This Week in History: Freeborn County commissioners pass resolution

Published 7:30 pm Monday, April 22, 2019

Editor’s note: This is a weekly column dedicated to local and national history. It will appear in the newspaper every Tuesday.


Local history

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April 23, 1969: Hawthorne Elementary School teacher Gary Koeder was elected president of the Albert Lea Jaycees at the club’s annual election meeting at Elks Lodge. Koeder succeeded Walter Dahl.

April 23: 1969: Patty Shea was named editor of the Ahlahasa and Kathy Gilbert the editor of the Tiger, following the traditional candle ceremony at the Town House.

1969: The Freeborn County Board of Commissioners passed a resolution providing for the advancement of funds from Freeborn County for the construction of the Turtle Creek Watershed bordering Freeborn, Steele and Mower counties. 

April 24, 1919: The 41st session of the Minnesota Legislature was completed. The Tribune article stated, “legislators passed a constitutional amendment for a $100 million bond issue for good roads. For the most part, however, curative acts and local measures make up the big bulk of the work.”


U.S. history

1898: Spain declared war on the United States, which responded in kind two days later.

1943: U.S. Navy Lt. John F. Kennedy assumed command of PT-109, a motor torpedo boat, in the Solomon Islands during World War II. (On Aug. 2, 1943, PT-109 was rammed and sunk by a Japanese destroyer, killing two crew members; Kennedy and 10 others survived.)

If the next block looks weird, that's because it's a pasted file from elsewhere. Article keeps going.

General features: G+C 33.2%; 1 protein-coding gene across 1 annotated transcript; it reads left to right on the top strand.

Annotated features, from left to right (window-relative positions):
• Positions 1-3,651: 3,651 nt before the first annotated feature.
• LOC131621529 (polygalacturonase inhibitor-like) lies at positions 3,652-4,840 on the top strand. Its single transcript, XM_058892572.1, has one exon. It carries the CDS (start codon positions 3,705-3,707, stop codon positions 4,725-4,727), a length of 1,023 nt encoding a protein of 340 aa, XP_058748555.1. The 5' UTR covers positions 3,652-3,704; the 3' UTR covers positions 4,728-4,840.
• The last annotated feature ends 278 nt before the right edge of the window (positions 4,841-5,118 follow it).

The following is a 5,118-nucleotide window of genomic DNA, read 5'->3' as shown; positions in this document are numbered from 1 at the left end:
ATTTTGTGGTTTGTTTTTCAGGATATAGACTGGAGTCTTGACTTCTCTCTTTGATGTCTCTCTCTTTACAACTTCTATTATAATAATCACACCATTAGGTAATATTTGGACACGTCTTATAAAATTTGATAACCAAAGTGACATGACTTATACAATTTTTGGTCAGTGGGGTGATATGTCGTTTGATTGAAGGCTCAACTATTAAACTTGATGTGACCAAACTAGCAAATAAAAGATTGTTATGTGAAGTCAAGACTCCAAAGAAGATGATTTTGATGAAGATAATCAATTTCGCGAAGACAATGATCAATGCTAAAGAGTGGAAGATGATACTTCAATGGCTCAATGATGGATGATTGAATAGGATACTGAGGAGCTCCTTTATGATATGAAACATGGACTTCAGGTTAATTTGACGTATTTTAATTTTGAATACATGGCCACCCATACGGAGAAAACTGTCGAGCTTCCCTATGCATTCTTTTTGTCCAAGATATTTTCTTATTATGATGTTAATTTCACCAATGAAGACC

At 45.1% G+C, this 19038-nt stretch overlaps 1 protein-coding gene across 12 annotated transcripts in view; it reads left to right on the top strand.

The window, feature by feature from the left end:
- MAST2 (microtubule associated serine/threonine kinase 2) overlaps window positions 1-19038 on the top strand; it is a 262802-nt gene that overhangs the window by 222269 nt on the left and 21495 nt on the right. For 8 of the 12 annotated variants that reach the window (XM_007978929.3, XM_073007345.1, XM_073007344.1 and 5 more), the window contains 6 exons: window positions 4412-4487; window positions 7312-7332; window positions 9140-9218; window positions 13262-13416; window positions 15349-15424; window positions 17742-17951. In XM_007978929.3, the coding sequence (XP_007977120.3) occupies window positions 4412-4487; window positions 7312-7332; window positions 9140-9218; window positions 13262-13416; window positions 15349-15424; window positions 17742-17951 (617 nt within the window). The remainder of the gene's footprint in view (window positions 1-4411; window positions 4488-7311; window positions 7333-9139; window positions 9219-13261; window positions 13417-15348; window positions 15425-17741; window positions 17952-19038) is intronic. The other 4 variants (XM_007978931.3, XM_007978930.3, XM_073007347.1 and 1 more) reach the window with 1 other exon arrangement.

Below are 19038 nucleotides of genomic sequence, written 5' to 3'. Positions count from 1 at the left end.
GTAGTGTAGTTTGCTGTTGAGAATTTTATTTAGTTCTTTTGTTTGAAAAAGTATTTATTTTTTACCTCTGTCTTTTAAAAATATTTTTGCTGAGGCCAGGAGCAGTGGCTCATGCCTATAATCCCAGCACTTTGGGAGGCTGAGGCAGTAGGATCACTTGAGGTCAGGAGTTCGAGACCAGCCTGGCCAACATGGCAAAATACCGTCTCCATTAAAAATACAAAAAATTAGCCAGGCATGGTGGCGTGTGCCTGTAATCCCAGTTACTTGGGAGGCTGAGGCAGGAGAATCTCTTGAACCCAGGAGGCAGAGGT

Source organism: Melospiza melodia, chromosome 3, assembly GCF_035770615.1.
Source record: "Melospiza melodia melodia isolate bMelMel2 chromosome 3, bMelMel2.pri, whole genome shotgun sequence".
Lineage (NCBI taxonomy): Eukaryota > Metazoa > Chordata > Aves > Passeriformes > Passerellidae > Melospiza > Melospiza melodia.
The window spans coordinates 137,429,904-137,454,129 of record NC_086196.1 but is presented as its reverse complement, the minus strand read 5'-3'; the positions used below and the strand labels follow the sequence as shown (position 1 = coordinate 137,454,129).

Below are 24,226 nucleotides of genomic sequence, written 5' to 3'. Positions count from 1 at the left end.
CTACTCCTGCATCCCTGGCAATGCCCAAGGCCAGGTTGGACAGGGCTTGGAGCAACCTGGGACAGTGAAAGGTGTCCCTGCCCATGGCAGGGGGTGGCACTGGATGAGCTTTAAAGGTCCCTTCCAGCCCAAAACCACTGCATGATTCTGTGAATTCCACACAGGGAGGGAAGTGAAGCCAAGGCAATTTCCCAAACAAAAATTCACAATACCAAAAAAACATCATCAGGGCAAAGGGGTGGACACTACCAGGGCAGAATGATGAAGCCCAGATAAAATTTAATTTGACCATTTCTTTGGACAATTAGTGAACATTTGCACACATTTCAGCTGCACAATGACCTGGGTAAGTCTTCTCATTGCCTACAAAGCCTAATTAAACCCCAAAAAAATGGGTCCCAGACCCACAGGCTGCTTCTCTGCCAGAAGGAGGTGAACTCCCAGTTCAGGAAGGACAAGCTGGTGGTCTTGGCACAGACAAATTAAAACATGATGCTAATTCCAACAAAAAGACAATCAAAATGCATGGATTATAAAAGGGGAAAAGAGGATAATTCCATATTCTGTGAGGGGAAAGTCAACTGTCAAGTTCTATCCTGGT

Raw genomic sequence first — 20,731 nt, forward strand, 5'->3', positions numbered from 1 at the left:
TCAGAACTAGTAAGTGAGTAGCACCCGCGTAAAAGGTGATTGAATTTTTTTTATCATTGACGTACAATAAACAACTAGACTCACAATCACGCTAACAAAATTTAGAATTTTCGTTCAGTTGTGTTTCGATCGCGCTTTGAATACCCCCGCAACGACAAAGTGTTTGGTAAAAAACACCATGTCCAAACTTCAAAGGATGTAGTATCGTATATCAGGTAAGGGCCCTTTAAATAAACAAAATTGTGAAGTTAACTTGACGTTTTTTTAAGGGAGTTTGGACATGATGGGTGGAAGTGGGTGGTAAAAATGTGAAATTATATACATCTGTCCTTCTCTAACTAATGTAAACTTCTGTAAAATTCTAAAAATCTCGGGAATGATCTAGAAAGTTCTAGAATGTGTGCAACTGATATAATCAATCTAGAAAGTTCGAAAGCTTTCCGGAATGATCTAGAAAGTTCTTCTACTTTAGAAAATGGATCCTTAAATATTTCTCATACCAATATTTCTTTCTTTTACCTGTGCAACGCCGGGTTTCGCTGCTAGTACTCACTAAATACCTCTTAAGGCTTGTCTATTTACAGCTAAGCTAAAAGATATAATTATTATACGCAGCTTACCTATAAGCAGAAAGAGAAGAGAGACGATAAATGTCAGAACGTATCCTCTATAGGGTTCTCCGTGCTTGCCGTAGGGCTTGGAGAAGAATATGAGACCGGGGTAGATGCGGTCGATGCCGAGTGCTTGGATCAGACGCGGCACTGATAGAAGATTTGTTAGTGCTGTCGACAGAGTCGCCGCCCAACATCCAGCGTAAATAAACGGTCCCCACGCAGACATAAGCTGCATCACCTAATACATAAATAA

1968: Student protesters began occupying buildings on the campus of Columbia University in New York; police put down the protests a week later.

The Methodist Church and the Evangelical United Brethren Church merged to form the United Methodist Church.

1969: Sirhan Sirhan was sentenced to death for assassinating New York Sen. Robert F. Kennedy. (The sentence was later reduced to life imprisonment.)

1971: Hundreds of Vietnam War veterans opposed to the conflict protested by tossing their medals and ribbons over a wire fence in front of the U.S. Capitol.

1988: A federal ban on smoking during domestic airline flights of two hours or less went into effect.

1998: James Earl Ray, who confessed to assassinating the Rev. Martin Luther King Jr. and then insisted he’d been framed, died at a Nashville, Tennessee, hospital at age 70.

2009: President Barack Obama met privately with leading executives of credit-card issuing companies; afterward, the president said he was determined to get a credit-card law passed that eliminated the tricky fine print, sudden rate increases and late fees.


Information from “History of Freeborn County,” Albert Lea Tribune archives and the Associated Press.